When I first read the headline and summary of this case, I wondered why a court would prohibit parents from homeschooling their children.
I thought to myself, "This would never fly in California."
Then I downloaded the court decision, and I understood the deeper issues involved in this very sad case. Prepare yourself.
Superficially, the case is about whether a parent has a right to home-school her children.
The deeper facts of the case are very different, however.
State of Nebraska Places Daughters in Custody Due to Physical Abuse
Three years ago, the state of Nebraska asked the juvenile court to place two children - Cassandra and Moira - in temporary custody with the state's Department of Health and Human Services.
Apparently, a county sheriff reported that Cassandra, who was just 13, was forced to sleep in a tent outside of the home even when the temperature was a cool 55 degrees. After she attempted to leave the tent to enter the warmer home, her uncle forced her back into the tent and zip-tied it shut.
The child attempted to escape again, so the mother turned on a water hose, which the uncle used to spray the girl. Then the uncle used rope to tie around the girl's wrists.
Daughter Develops Mental Issues Due to Extreme Abuse
Several months later, it was determined that Cassandra had "severe mental and behavioral health needs" requiring intervention and safety.
The Department of Health and Human Services eventually placed Cassandra with her out-of-state paternal grandparents. However, the younger daughter, Moira, was returned to the mother with an admonishment that the mother could not use any form of physical discipline or restraint against Moira.
The state also required a full psychological evaluation of the mother.
Control and Discipline Issues Continue for Younger Daughter
Just one year later, the Department of Health and Human Services requested a second psychological evaluation of the mother due to concerns expressed by the girl's therapist. In addition, there was evidence that the mother was restraining the daughter as a form of discipline.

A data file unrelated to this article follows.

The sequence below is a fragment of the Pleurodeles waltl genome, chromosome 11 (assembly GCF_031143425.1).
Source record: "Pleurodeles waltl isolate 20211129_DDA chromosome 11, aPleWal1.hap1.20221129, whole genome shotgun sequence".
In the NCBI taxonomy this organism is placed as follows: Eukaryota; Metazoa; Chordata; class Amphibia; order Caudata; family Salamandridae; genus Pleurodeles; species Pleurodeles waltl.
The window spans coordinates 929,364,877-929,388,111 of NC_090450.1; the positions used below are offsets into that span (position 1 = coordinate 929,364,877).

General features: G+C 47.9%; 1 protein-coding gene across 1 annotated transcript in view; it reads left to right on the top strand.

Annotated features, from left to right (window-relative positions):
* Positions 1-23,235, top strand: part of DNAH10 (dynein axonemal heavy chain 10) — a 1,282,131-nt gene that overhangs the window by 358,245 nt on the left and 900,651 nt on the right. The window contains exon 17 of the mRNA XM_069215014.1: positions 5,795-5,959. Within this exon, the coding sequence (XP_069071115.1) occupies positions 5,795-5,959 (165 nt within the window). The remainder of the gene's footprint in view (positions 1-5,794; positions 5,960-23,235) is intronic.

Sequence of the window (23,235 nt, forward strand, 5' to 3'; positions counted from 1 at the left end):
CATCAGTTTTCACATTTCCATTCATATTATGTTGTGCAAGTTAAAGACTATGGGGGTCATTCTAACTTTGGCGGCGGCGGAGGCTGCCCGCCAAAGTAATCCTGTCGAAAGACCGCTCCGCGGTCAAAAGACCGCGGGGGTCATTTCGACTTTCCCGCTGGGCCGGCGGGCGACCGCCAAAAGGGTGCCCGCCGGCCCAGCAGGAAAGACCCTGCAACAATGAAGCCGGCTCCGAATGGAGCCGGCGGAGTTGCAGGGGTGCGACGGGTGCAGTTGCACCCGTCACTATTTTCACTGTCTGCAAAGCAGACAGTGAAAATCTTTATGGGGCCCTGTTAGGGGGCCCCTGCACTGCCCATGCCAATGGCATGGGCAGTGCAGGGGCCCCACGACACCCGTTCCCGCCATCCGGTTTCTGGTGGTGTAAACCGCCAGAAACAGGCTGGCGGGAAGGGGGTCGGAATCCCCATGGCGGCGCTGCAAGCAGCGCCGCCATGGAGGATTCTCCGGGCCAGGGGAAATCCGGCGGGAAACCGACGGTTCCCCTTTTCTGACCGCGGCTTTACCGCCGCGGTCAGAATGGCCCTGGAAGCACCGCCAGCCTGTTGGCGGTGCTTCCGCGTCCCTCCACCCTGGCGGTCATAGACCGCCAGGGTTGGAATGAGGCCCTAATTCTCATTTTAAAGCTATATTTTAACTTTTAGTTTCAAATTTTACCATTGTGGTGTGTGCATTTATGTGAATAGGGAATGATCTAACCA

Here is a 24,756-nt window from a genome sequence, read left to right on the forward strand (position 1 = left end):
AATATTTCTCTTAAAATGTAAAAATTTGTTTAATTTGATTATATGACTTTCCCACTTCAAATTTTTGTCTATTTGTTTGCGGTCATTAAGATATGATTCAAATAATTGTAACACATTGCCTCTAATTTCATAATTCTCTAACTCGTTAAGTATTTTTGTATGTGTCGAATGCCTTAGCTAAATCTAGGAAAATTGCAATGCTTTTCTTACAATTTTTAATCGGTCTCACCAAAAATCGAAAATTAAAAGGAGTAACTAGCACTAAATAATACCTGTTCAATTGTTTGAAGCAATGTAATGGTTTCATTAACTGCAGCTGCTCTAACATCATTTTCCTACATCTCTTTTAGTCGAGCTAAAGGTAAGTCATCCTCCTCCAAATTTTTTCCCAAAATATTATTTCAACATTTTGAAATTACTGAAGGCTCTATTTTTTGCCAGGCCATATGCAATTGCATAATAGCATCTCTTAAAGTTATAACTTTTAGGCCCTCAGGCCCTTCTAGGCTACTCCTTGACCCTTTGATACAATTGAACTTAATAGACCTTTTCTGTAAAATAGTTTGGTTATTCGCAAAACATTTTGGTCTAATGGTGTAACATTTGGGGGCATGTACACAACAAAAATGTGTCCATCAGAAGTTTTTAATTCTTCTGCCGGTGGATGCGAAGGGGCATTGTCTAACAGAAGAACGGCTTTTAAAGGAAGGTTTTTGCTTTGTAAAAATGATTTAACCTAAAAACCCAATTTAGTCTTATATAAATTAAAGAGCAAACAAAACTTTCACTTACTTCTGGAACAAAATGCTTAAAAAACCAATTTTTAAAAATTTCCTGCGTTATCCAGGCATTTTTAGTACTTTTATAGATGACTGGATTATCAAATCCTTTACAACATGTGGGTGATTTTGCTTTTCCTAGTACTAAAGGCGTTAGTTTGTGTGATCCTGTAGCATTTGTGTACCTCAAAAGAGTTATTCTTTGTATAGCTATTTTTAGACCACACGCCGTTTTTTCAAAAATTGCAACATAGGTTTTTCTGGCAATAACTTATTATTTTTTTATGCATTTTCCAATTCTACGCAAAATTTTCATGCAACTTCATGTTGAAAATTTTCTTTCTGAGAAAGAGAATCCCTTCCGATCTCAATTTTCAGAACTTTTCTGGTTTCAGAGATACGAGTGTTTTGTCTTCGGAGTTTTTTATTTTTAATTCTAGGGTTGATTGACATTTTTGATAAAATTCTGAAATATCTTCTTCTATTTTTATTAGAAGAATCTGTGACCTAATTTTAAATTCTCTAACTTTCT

Furthermore, the mother was at times violent with the caseworker in charge of the case.
Moira was eventually enrolled in a kindergarten class at a Catholic school and began to improve. But by June 2014, the mother wanted to start homeschooling the child. Her reasoning was that she felt her daughter was falling behind academically.
The Department of Health and Human Services was reluctant to allow this in light of the fact that the mother worked full time and the documented improvement in Moira's behavior.
The caseworker also feared that the mother wanted to control her daughter and limit the adults the daughter could confide in regarding the mother's forms of discipline.
The court denied the mother's request, so she filed an appeal.
Mother Files Appeal to Allow Her to Home-School Daughter
The appellate court stated that it did not have jurisdiction over the matter because a final order was not entered by the juvenile court. It also noted that orders that temporarily suspend a parent's education rights are not appealable.
In addition, the appellate court noted that in juvenile abuse and neglect cases, it is incumbent on the court to arrive at a result that is in the best interest of the child. A child being managed by the Department of Health and Human Services is under that department's control and therefore with the juvenile court has the right to impose conditions, such as allowing a child to continue to attend a regular school.
The appellate court also noted that although the mother retained physical custody of Moira, the child remained in the legal custody of the Department of Health and Human Services.
In fact, the appellate court asserted that both daughters were under the control of Health and Human Services based on a finding that the mother applied inappropriate discipline and placed "both children at risk of harm."
Needless to say, the appellate court affirmed the judgment of the juvenile court, meaning that the mother was not allowed to home-school her daughter.